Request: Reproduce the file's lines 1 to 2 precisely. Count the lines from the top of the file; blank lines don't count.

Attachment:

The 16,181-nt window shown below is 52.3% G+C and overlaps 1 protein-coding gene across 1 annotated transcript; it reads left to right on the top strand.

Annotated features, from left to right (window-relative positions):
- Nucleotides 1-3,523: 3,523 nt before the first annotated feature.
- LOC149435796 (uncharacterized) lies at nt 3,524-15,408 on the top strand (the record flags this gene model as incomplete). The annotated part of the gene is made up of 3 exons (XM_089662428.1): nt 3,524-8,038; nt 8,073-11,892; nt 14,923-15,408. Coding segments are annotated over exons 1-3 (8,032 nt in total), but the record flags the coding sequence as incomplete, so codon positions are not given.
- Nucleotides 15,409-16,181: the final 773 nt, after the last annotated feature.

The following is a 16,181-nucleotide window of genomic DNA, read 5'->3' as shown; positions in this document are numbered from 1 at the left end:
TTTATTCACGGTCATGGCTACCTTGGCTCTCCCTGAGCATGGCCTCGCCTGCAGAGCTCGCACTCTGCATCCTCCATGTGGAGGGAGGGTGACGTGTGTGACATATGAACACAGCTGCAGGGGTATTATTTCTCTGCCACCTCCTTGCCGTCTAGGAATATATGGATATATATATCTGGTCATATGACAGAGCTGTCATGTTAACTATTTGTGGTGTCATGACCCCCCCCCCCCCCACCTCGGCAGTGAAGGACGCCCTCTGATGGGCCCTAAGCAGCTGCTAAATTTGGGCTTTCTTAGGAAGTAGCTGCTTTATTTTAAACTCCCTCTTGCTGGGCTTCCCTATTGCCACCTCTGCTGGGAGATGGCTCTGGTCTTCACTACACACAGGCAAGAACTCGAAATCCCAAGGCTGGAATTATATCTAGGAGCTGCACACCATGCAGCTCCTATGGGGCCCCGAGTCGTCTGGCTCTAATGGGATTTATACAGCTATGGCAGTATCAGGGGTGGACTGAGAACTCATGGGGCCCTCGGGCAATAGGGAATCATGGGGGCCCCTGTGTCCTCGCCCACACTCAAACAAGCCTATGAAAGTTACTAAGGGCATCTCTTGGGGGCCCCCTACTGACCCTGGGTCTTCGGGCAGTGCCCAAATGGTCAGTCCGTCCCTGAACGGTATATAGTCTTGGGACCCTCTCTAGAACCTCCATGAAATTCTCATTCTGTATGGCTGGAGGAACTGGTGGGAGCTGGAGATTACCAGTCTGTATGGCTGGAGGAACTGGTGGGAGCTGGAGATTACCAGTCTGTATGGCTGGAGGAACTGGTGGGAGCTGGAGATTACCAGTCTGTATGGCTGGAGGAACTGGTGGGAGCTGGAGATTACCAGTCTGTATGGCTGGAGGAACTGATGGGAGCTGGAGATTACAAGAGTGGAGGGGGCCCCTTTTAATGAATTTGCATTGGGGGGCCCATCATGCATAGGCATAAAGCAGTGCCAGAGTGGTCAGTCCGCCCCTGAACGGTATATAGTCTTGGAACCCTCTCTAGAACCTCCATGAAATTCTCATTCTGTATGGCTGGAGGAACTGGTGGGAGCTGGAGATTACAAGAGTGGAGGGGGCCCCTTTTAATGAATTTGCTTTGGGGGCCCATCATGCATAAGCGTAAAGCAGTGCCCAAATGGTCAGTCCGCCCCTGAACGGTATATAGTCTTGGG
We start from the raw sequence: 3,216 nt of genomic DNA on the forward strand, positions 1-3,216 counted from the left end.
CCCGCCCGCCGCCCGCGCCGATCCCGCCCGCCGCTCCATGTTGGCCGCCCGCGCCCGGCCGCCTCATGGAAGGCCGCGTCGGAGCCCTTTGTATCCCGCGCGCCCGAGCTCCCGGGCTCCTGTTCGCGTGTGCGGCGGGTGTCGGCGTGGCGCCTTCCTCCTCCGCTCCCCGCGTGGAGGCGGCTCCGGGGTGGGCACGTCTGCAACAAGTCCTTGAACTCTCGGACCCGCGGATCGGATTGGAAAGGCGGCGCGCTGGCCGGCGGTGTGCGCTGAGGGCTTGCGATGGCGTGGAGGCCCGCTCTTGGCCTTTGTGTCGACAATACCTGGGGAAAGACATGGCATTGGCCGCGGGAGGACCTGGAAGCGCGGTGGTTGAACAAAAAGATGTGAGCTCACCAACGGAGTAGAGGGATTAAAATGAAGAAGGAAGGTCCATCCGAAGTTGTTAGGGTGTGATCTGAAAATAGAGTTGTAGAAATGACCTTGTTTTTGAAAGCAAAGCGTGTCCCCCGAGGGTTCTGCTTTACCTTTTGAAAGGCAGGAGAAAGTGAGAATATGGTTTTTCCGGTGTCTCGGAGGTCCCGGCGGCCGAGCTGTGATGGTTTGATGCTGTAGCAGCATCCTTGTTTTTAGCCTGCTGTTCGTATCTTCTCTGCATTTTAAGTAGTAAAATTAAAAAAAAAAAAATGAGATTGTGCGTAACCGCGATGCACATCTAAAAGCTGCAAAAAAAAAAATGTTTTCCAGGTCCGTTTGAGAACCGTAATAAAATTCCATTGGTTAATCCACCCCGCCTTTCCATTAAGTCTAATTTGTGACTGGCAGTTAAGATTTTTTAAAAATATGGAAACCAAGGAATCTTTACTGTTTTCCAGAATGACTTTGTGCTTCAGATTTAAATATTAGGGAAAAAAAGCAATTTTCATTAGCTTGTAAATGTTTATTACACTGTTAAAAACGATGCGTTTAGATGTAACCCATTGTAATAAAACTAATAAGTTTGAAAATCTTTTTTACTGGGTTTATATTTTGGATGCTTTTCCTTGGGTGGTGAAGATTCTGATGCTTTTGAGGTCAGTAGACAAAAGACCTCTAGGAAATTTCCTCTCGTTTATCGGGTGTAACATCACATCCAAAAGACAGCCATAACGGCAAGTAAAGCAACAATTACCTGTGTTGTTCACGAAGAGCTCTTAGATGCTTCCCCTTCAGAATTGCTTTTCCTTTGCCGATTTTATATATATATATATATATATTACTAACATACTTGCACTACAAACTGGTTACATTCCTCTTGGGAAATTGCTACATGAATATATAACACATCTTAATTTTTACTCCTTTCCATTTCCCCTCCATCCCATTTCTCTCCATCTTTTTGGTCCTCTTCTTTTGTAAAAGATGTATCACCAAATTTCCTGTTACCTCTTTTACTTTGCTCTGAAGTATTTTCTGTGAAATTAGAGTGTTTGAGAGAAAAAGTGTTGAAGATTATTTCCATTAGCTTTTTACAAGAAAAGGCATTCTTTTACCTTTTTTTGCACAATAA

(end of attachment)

The 16,181-nt window shown below is 52.3% G+C and overlaps 1 protein-coding gene across 1 annotated transcript; it reads left to right on the top strand.

Annotated features, from left to right (window-relative positions):